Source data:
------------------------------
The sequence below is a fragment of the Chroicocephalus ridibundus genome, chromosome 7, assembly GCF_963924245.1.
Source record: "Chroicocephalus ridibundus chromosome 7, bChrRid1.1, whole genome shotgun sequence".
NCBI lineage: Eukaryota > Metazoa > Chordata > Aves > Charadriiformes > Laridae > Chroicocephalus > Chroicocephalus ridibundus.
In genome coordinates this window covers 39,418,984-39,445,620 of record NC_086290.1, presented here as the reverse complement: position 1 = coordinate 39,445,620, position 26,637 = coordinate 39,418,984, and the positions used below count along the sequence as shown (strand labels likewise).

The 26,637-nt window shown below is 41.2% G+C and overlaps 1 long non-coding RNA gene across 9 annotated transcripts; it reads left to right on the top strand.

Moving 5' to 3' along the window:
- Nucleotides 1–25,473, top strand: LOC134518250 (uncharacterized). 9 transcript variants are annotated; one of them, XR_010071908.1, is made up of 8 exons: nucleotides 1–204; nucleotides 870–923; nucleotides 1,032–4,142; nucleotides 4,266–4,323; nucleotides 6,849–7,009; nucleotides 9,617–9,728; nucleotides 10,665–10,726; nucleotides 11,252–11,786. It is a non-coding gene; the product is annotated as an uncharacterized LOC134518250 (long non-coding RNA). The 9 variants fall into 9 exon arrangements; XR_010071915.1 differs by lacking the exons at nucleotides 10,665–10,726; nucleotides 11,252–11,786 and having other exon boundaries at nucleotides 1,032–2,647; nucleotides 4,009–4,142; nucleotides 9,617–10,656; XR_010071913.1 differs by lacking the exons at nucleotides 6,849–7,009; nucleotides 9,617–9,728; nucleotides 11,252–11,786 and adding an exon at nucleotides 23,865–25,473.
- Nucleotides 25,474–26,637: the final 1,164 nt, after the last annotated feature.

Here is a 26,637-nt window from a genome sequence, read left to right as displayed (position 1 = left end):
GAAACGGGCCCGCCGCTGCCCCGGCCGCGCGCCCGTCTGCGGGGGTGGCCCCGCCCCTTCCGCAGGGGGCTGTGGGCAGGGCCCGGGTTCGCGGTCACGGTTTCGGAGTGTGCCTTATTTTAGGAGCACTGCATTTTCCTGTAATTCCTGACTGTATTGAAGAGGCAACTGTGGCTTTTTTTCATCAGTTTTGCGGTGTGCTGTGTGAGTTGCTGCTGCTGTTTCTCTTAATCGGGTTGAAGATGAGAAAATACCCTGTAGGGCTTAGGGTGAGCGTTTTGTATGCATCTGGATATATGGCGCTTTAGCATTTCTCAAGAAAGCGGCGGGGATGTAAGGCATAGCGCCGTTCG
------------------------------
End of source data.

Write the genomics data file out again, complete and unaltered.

The sequence below is a fragment of the Chroicocephalus ridibundus genome, chromosome 7, assembly GCF_963924245.1.
Source record: "Chroicocephalus ridibundus chromosome 7, bChrRid1.1, whole genome shotgun sequence".
NCBI lineage: Eukaryota > Metazoa > Chordata > Aves > Charadriiformes > Laridae > Chroicocephalus > Chroicocephalus ridibundus.
In genome coordinates this window covers 39,418,984-39,445,620 of record NC_086290.1, presented here as the reverse complement: position 1 = coordinate 39,445,620, position 26,637 = coordinate 39,418,984, and the positions used below count along the sequence as shown (strand labels likewise).

The 26,637-nt window shown below is 41.2% G+C and overlaps 1 long non-coding RNA gene across 9 annotated transcripts; it reads left to right on the top strand.

Moving 5' to 3' along the window:
- Nucleotides 1–25,473, top strand: LOC134518250 (uncharacterized). 9 transcript variants are annotated; one of them, XR_010071908.1, is made up of 8 exons: nucleotides 1–204; nucleotides 870–923; nucleotides 1,032–4,142; nucleotides 4,266–4,323; nucleotides 6,849–7,009; nucleotides 9,617–9,728; nucleotides 10,665–10,726; nucleotides 11,252–11,786. It is a non-coding gene; the product is annotated as an uncharacterized LOC134518250 (long non-coding RNA). The 9 variants fall into 9 exon arrangements; XR_010071915.1 differs by lacking the exons at nucleotides 10,665–10,726; nucleotides 11,252–11,786 and having other exon boundaries at nucleotides 1,032–2,647; nucleotides 4,009–4,142; nucleotides 9,617–10,656; XR_010071913.1 differs by lacking the exons at nucleotides 6,849–7,009; nucleotides 9,617–9,728; nucleotides 11,252–11,786 and adding an exon at nucleotides 23,865–25,473.
- Nucleotides 25,474–26,637: the final 1,164 nt, after the last annotated feature.

Here is a 26,637-nt window from a genome sequence, read left to right as displayed (position 1 = left end):
GAAACGGGCCCGCCGCTGCCCCGGCCGCGCGCCCGTCTGCGGGGGTGGCCCCGCCCCTTCCGCAGGGGGCTGTGGGCAGGGCCCGGGTTCGCGGTCACGGTTTCGGAGTGTGCCTTATTTTAGGAGCACTGCATTTTCCTGTAATTCCTGACTGTATTGAAGAGGCAACTGTGGCTTTTTTTCATCAGTTTTGCGGTGTGCTGTGTGAGTTGCTGCTGCTGTTTCTCTTAATCGGGTTGAAGATGAGAAAATACCCTGTAGGGCTTAGGGTGAGCGTTTTGTATGCATCTGGATATATGGCGCTTTAGCATTTCTCAAGAAAGCGGCGGGGATGTAAGGCATAGCGCCGTTCG